Cover areas adjacent to the repair site using plastic foil, masking sheets, or paper towels. The area around the edge of the repair site needs special attention. Fold the masking paper such that it leaves a soft edge around the work area border. It makes it easier to blend the old and new clear coats.
Apply the Lacquer Clear Coat
Ensure you read the instructions on the can of the clear coat before beginning the application process. All manufacturers have clear instructions regarding how the hardener should be mixed in, the number of coats to be applied, the amount of flash time to wait in between coats, the distance between the spray nozzle and the surface, and how fast to move the can.
Failure to follow these precise instructions will affect the durability and appearance of your clear coat. In general, you should wear a protective respirator or face mask to avoid breathing in the substance. The can should be shaken for a few minutes before releasing the hardener and shaking once more.
Hold the can a couple of about eight inches from the surface and cover the repair site. Overlap the areas covered by the spray nozzle to ensure you get an even coating. Ensure you keep your hand moving and do not spray too much in one area.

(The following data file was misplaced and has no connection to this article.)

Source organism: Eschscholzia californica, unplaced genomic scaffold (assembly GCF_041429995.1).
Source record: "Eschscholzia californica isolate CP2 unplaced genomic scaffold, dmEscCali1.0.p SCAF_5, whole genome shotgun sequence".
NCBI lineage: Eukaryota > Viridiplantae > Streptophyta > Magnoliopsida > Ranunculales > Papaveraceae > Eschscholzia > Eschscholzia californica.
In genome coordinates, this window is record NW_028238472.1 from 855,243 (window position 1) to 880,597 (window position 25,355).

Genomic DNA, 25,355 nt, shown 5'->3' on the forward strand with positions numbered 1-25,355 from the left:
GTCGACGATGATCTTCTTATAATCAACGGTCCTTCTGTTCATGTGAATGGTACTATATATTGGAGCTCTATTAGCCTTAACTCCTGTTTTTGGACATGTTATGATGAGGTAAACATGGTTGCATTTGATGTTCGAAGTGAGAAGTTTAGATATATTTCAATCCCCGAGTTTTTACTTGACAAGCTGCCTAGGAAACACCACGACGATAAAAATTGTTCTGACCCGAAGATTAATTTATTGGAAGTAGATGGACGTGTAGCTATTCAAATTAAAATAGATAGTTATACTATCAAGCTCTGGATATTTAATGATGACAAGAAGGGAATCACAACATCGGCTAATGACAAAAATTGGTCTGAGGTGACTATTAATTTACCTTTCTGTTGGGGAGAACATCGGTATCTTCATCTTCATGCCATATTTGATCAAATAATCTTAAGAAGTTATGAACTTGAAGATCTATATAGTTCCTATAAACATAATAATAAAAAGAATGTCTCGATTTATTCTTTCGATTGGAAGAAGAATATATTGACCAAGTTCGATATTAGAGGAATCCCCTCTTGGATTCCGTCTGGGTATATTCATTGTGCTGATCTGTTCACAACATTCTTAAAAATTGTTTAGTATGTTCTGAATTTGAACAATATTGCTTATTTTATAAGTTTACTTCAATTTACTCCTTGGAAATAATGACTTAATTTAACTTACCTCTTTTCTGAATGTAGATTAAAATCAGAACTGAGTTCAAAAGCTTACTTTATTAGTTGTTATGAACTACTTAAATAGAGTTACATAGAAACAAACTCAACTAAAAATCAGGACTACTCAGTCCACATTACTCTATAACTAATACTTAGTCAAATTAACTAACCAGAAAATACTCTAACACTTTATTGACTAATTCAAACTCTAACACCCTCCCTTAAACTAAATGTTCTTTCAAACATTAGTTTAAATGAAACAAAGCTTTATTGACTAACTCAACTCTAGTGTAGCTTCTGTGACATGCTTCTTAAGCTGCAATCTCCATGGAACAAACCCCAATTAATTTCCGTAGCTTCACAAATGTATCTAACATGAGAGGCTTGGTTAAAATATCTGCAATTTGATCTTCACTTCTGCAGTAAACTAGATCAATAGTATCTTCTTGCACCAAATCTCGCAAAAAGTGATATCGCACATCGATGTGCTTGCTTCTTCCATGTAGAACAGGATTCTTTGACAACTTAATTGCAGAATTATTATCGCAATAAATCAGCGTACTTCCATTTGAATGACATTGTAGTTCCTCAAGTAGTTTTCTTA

A rule of thumb is to use a light flow of product to ensure that slow movement does not cause product buildup. The build-up is the last thing you want because it will cause the clear coat to blob, run or drip thereby ruining the finish.
When done applying the number of coats recommended, leave the car to dry off overnight.
Blending, Polishing, and Finishing
Once you clear coat hardens, remove the masking tape from the borders. Wet sand the border areas using light pressure and wet 2000-grit sandpaper. Once done blending the borders polish the area away from the clear coat to avoid peeling it back. Use the polishing machine carefully and do not apply any pressure beyond the machine’s weight.
Shining and Protecting
The final step is protecting your clear coat using a paint sealant or wax. Whichever product you select, ensure it is of high quality and applied with regard to the manufacturer’s instructions.
Repairing peeling lacquer is bound to cost you several hundred dollars whether you do it at home or depend on professionals. Whichever repair method you select, be sure to use high-quality materials and excellent craftsmanship.